It was interesting to read the comments here. I can tell you that this in not necessariy a new phenomenon in dealing w/ corporations. More than 60 years ago, my mother, when dissatisfied w/ a product, would sit down at the kitchen table and compose a very legible & succinct letter explaining the problem. Guess who she always sent the letter to? It was none other than the president or CEO of the corporation responsible for the product. And, she ALWAYS got relief. In those days however, it was usually in the form of a personal letter of apology SIGNED by the president himself. Furthermore, there may have been some other forms of remediation, as dictated by the specific incident.
The major problem nowadays however is in determining WHO is the ultimate responsible party. With so many intertwined corporate entities, it's often very difficult, if not impossible, to determine WHO is in charge. Personally I had a consumer issue w/ a RAMADA INN stay in the Orlando area. Even with the power of GOOGLE, WIKIPEDIA, and other extremely powerful search engines, I was unable to find the CEO of the RAMADA INN chain. Years ago, one could go to the local public library. They had a large reference book of corporate information, including head offices, head officers names, addresses, telephone numbers, etc. It made the search much easier. I suspect that tome is no longer available. I have not checked however.
It always depends on who you write to. In cases like this I don't even bother with the customer service department of the manufacturer, but write directly to the president of the company. Keep the letter short, state your objections followed by your demands. If you can reference a competitor that does it better, add this in. But keep it all to half a page tops. I did this in a few cases and always got a resolution that I could live with in the end. It may not be exactly what I asked for, but good enough and a sure sign that at least the president of the company wants to make things right. In your case a bag with a dozen rubber feet might have done the trick. Costs the company a few bucks plus shipping, but turns your perception of the company from 'dissatisfied' to 'awesome'. If they are smart they throw in a calendar and a baseball cap with an apology.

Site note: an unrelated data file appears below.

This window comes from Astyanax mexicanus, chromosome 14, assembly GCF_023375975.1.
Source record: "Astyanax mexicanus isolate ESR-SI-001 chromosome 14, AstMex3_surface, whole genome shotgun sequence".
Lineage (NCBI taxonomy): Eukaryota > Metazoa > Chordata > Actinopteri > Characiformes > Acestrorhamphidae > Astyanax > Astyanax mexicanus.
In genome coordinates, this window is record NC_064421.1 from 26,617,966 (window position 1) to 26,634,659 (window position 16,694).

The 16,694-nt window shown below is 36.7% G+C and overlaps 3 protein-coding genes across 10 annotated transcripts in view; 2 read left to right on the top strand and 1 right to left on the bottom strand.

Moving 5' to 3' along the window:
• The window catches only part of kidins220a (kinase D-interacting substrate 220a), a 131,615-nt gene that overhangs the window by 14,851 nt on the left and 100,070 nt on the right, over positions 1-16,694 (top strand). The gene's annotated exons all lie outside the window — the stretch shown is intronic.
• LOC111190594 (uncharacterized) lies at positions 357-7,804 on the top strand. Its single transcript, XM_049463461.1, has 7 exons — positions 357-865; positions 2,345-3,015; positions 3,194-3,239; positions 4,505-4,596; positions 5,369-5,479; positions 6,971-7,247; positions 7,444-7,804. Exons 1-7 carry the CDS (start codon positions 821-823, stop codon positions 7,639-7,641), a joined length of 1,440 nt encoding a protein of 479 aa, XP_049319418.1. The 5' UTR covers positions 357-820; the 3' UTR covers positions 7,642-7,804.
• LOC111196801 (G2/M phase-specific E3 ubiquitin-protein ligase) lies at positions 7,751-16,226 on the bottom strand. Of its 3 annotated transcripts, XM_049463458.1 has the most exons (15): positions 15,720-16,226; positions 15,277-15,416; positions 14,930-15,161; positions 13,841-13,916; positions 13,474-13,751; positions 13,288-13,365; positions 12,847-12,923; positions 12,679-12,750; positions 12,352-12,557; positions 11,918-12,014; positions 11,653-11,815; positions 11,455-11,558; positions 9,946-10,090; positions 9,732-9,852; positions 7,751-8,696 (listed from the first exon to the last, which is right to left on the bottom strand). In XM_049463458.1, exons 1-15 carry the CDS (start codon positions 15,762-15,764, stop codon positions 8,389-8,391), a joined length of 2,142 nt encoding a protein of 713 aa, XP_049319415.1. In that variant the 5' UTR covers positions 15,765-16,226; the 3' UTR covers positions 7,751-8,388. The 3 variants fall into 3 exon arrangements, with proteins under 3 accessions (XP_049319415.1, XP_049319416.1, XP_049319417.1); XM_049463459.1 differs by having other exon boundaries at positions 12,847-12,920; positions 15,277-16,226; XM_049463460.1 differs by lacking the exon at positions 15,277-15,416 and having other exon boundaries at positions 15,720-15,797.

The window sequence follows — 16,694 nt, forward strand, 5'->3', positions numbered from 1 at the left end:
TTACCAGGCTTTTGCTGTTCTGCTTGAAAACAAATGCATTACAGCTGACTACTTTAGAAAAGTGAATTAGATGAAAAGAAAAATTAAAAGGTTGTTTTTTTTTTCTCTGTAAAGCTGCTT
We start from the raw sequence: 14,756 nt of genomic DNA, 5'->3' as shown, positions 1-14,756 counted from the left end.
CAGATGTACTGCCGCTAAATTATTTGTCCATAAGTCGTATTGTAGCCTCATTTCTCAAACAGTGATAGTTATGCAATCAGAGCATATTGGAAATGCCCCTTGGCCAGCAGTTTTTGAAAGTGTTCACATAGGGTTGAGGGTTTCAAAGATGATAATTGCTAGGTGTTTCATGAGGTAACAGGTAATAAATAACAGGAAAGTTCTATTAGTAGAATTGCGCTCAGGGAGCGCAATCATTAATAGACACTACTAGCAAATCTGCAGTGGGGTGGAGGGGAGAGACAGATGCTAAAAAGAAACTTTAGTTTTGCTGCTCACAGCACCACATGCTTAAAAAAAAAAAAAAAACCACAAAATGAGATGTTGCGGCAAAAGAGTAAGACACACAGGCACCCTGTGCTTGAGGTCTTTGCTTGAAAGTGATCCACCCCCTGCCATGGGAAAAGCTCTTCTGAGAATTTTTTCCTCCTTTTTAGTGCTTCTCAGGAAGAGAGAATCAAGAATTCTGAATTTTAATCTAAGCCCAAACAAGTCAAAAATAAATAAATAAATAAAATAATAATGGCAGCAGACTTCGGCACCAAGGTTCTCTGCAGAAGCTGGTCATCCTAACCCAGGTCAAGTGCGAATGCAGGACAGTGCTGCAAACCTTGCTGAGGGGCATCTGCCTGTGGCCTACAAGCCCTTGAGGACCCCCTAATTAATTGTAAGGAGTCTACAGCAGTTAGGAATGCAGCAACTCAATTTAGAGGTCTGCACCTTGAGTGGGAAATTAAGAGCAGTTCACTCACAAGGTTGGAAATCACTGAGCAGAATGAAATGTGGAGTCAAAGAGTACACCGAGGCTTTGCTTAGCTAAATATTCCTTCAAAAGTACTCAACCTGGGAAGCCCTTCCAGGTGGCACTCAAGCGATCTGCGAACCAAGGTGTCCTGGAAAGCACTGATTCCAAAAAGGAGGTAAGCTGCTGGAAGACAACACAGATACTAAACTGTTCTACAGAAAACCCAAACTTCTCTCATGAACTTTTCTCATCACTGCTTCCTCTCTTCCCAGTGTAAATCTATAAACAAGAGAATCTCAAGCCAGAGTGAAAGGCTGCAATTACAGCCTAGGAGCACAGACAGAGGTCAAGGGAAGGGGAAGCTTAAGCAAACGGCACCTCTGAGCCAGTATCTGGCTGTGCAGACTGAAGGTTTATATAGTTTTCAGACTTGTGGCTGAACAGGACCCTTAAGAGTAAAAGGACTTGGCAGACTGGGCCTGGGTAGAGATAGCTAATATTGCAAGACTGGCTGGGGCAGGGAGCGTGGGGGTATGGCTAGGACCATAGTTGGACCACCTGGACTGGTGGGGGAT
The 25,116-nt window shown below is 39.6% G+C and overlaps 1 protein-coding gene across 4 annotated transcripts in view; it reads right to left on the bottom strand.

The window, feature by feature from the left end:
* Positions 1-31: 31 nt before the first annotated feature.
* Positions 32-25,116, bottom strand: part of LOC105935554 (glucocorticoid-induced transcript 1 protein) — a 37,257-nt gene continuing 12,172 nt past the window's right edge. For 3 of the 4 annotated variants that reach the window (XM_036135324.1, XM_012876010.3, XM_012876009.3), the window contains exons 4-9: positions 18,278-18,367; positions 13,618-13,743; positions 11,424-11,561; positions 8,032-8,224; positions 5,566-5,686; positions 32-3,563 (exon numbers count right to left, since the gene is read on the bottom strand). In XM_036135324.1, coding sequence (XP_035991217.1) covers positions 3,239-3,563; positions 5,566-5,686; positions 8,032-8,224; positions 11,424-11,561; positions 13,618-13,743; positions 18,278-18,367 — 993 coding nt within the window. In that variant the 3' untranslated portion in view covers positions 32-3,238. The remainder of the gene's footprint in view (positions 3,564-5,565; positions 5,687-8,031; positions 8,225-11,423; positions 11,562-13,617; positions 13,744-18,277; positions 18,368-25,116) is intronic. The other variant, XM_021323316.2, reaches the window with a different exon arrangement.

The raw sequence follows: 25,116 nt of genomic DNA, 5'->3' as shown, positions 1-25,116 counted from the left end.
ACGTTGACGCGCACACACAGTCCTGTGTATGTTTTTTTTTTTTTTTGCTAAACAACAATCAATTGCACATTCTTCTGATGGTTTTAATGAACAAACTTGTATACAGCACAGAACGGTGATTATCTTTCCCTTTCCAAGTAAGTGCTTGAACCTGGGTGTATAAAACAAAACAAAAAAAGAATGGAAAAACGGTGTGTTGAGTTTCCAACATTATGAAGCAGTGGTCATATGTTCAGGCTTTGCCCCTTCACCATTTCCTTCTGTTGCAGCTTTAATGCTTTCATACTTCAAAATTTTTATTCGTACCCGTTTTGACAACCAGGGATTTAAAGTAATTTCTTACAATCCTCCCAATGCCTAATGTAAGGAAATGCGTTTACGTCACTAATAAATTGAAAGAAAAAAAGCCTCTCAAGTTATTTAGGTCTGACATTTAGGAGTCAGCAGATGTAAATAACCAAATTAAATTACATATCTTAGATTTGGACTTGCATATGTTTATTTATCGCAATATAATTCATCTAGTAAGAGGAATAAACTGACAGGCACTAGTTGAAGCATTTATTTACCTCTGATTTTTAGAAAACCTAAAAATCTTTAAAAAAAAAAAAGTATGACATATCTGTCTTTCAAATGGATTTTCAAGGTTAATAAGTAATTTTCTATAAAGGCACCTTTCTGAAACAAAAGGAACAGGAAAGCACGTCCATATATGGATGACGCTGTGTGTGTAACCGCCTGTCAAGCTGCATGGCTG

I bought a 5KW powermate back in '99 and though noisy as heck (old school valves in block design) it's paid for itself many times over. Was thinking of replacing it with a diesel but was appaled at the cost and wary about availability of repair parts. The Honda inverter generators are intriguing: Variable speed engine that generates DC and feeds an inverter. Engine speed is proportional to load. Crazy long run times at partial loads.
Only problem I had with the powermate was a lack of skids to move it on. I didn't want the steel frame to be dragged on the cement so drilled a few holes and screwed into a couple of 2" X 2" rails, which has held up well.
A friend was troubleshooting his 7800W powermate generator and upon request Pramac sent us a schematic. The owners manual is available online.
I purchased this Coleman Generator quite few years ago for a "just in case" scenario. I test fired it and put it away. This last October Noreaster in New England gave me cause to resurrect it. It ran ok except for an occasional sputtering (loading didn't seem to be the cause and it was fresh gas). I will haul it out again and check that bolt. Since it is no longer manufactured or supported I think I'll purchase a back-up for it. Thank you very much for the information.
Engineers at Fuel Cell Energy have found a way to take advantage of a side reaction, unique to their carbonate fuel cell that has nothing to do with energy production, as a potential, cost-effective solution to capturing carbon from fossil fuel power plants.
To get to a trillion sensors in the IoT that we all look forward to, there are many challenges to commercialization that still remain, including interoperability, the lack of standards, and the issue of security, to name a few.
This is part one of an article discussing the University of Washington’s nationally ranked FSAE electric car (eCar) and combustible car (cCar). Stay tuned for part two, tomorrow, which will discuss the four unique PCBs used in both the eCar and cCars.
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